Trans Mountain performs aerial surveillance to monitor for geotechnical events – such as landslides, hydrological (stream or river crossings) or third-party activity at least once a month for every section of the route. Additionally, on-ground surveys of all water crossings take place on a regularly scheduled basis.

Trans Mountain maintains a public awareness program responsible for communicating pipeline safety and damage prevention information to four distinct stakeholder groups:

  • Affected Public: landowners and residents living and working within 0.2 km either side of the pipeline
  • Contractors/Excavators: anyone who is involved in ground disturbance activities within communities near Trans Mountain operations
  • Emergency Responders: police, fire and ambulance
  • Elected Officials and Government Employees

The program educates stakeholder groups about local One Call Centres and the “Call Before You Dig” programs in BC and Alberta. These initiatives have both been developed to prevent damage to underground infrastructure occurring from contractors or local residents digging without knowing what lies below.

You can read more about our Canadian Public Awareness and Pipeline Safety efforts here.


Affected Public

Trans Mountain is committed to open and transparent communication with those who work and live near the pipeline and system facilities. Methods include:

  • Annual Landowner Packages: Between November and June each year, landowner packages are distributed to landowners and neighbours whose property is next to the Trans Mountain Pipeline. These packages contain important safety information, and promote the Call Before You Dig program.
  • Biennial Open House: Hosted at the Burnaby Terminal, members of the local community are invited to tour Trans Mountain’s facilities and meet local staff members
  • Community Awareness Mailings: On a three-year cycle, mailings are sent to those who work or live within 0.2 kilometres of either side of the pipeline to advise of operations and recommended actions in the event of a pipeline emergency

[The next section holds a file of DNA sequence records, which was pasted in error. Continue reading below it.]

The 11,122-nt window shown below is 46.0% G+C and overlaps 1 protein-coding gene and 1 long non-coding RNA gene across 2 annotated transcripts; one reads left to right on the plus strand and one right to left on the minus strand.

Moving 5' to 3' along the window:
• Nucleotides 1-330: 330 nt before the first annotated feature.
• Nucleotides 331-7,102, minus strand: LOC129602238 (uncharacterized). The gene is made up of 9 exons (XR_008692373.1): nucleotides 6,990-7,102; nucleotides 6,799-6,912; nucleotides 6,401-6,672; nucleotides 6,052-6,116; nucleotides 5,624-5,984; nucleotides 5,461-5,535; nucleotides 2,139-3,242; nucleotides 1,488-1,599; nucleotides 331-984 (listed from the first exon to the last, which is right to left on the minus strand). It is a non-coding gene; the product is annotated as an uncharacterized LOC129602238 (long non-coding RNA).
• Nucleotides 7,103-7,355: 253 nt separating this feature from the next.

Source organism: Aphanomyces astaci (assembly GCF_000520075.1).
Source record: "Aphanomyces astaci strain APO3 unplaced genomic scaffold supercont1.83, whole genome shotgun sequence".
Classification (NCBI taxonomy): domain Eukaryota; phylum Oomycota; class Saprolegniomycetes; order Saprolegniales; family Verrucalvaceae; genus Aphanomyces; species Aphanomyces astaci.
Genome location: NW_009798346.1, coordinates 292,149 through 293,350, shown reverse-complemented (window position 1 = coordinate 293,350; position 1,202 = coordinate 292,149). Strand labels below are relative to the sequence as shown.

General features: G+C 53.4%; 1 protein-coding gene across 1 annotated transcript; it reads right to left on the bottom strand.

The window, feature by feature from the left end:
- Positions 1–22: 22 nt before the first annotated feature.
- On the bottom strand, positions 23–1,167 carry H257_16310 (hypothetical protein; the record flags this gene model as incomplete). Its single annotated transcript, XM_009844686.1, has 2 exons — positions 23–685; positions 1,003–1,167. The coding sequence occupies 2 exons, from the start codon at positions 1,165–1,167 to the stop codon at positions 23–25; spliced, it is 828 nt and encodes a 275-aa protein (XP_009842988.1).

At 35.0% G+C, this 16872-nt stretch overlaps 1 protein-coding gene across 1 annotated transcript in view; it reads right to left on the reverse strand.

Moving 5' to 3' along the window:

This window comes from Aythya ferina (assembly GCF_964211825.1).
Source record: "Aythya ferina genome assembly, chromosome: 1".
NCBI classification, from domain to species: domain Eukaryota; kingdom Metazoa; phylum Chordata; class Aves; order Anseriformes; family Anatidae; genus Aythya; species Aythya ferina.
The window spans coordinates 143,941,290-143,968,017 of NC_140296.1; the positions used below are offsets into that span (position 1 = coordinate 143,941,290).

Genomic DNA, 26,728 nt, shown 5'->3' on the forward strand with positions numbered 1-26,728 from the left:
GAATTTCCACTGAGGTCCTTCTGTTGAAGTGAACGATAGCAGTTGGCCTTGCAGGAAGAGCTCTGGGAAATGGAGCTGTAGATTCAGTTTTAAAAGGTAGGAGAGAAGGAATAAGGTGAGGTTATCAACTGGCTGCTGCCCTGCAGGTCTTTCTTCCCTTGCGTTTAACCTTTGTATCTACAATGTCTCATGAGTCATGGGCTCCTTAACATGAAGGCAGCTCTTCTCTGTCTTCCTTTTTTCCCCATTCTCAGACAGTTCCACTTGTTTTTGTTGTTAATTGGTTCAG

• Community Relations Newsletter: Delivered to connect with those in the Lower Mainland and Fraser Valley about our operations. To sign up for the newsletter, email [email protected]


Contractors/Excavators

Educating those who work near pipelines is an important part of damage prevention. Any ground disturbance work within 30 metres of the pipeline requires Trans Mountain's written permission. Trans Mountain uses various means to educate contractors and excavators about working safely near the pipeline, including:

  • Tradeshows targeted at the ground disturbance community
  • DigSafe Seminars hosted by the BC Common Ground Alliance
  • Contractor Breakfasts 
  • Damage Prevention Presentations

Read more on damage prevention.


Emergency Responders

Working with local emergency responders is critical to an effective emergency response program. Trans Mountain uses the Incident Command System (ICS) for emergency response. This is a systematic tool with set roles and responsibilities for multiple agencies to use when responding to an emergency. Trans Mountain invites local emergency responders to participate in our exercises that are held in communities along the system each year.

Given the diverse terrain that Trans Mountain traverses, a high importance is placed on practicing emergency response deployments for all weather conditions, which includes avalanche training as well as ice and river equipment deployments. Each scenario is based on a real-life situation designed to test capabilities and pinpoint areas for improvement. 

Trans Mountain also connects with Emergency Responders in these other ways:

  • CAER presentations: provided to local responders, these presentations cover information related to product characteristics, an overview of ICS, as well as damage prevention information. The primary contact method for emergency responders, including provincial emergency programs in communities along the TMPL system, is direct mail once every three years. The direct mail campaign addresses: 
    • how to participate in KMC emergency response drills, table top exercises, or equipment deployments;
    • how to notify KMC in the event of a suspected pipeline emergency;
    • where to get information on oil characteristics and recommended equipment for responding to a pipeline emergency; and
    • information about KMC ERPs specific to their local municipality, county, or regional district. 
  • Tradeshows targeted to the emergency response community
  • KMC also participates in external agency trainings and table-top exercises to further develop the working relationships with local authorities and integration of emergency operations centres.

Public Officials

The Trans Mountain External Relations department builds positive working relationships with elected and government officials throughout the municipalities and regional districts where the pipeline operates. Regular communiqués, brochures, and operational updates are used to keep provincial and federal government officials informed.